No, this not about race, this is about how people draw hard lines when it comes to oppression/privilege.
Now, the vast majority of people are not wholly privileged or wholly oppressed, we mostly have a mix of oppression and privilege, yet often when we talk about privilege and oppression, we do it in a polarised black and white way that ignores the reality of the common mix in favour of acting like oppressions only matter when it our oppressions, and privilege only matters when it's privilege we don't have. Which is something that really needs to stop happening.
Without further ado, here's my guide to not perpetuating this nonsense.
1. Do you expect to be listened to when it's about your oppression and their privilege? Listen to others when it comes to your privilege and their oppression.
I can't begin to say how many people I've dealt with who expected everyone else to listen to them but who refused to listen when they were the privileged person and were getting asked not to do oppressive things by someone they were oppressing.
2. Do remember that oppressions other than gender/race matter and always examine erasure of them, don't just put it down as a problem you're not part of.
People with identities outside of the gender/racial ones come under enormous pressure from other group members to subsume those identities into the larger groups identity in the name of "solidarity", the larger groups often being either gender or racial. Disabled PoC for example are put under pressure to be PoC first and disabled people dead last.
I frequently deal with gender/racial minority folks who seem to feel that any oppression they don't have isn't a real oppression at all and therefore we should shut up about it and concentrate on our "real" oppressions, ie the ones we share with them. This is often not examined in many groups as it is routinely dismissed as something only white feminists do, but by not examining what our groups do to perpetuate the invisibility of minority people within the group? It allows this problem to be legitimized and pressure to be put on erased people to make nice with those who erase them in the name of "solidarity".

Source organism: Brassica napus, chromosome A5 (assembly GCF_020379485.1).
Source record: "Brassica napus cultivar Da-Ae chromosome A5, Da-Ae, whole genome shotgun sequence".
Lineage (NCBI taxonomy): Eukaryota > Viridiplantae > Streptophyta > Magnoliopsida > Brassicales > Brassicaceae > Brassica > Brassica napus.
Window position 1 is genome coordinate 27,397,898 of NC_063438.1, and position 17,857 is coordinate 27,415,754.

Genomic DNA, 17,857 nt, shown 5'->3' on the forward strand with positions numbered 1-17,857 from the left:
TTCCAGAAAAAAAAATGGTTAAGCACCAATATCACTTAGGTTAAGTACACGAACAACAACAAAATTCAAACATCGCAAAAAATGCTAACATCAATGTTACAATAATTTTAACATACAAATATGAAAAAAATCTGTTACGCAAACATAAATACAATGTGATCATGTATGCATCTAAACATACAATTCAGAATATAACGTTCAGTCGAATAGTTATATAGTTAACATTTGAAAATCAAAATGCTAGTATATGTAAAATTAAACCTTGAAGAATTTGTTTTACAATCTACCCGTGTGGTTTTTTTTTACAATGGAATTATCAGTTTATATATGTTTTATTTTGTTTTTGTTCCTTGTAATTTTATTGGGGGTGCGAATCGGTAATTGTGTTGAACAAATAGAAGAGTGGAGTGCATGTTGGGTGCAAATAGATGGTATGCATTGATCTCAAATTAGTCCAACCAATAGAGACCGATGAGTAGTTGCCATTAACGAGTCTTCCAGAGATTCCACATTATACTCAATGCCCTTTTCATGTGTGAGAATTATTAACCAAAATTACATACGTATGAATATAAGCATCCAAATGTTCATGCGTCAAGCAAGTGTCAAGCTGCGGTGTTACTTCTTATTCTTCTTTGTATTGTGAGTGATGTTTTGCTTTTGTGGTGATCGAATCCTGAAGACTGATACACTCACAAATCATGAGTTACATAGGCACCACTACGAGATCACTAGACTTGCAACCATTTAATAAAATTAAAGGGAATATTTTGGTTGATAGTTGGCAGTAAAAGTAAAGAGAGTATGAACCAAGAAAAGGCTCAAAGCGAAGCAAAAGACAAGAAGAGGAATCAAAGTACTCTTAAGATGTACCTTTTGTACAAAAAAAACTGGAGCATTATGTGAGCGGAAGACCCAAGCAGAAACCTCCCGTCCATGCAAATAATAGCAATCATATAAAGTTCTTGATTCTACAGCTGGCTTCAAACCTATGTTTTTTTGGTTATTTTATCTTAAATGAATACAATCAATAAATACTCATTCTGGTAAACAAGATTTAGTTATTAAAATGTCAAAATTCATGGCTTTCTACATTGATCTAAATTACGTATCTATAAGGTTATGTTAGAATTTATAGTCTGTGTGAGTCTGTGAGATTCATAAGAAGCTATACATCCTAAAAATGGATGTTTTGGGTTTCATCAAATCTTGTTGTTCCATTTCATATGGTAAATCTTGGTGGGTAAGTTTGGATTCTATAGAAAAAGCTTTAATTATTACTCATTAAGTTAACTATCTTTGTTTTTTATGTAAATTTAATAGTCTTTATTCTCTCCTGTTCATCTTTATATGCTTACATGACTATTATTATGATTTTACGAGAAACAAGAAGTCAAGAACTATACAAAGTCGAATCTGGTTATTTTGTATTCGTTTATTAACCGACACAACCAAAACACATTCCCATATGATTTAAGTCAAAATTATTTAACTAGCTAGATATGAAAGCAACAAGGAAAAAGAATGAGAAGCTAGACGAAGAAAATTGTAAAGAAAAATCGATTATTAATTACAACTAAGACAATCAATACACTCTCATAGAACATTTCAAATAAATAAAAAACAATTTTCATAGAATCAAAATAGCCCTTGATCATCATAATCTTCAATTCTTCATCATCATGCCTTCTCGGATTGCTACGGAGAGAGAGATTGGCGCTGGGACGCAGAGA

3. Don't expect everyone to magically know when you need support and to come running.
A. Not everyone knows everything going on. We're not omniscient. You got someone being a bigot to you? Folks may see and jump in, but they also may not see it at all. Just because you know bigot09 is attacking you doesn't mean everyone else does. Need some help? Ask directly for it, don't just hope we noticed and then get angry and blame our privileges for the lack of support. Expecting everyone to see you need them and getting pissed when they don't is passive aggressive bullshit.
B. Not everyone has the energy to jump in on your behalf.
C. If you routinely oppress or ignore the needs of other groups or people within your own group, those people may be understandably reluctant to help you. It's frustrating to spend precious energy supporting the fight against another group being oppressed only to face oppression later from the person you supported.
4. Don't take from others while complaining about others taking your groups stuff.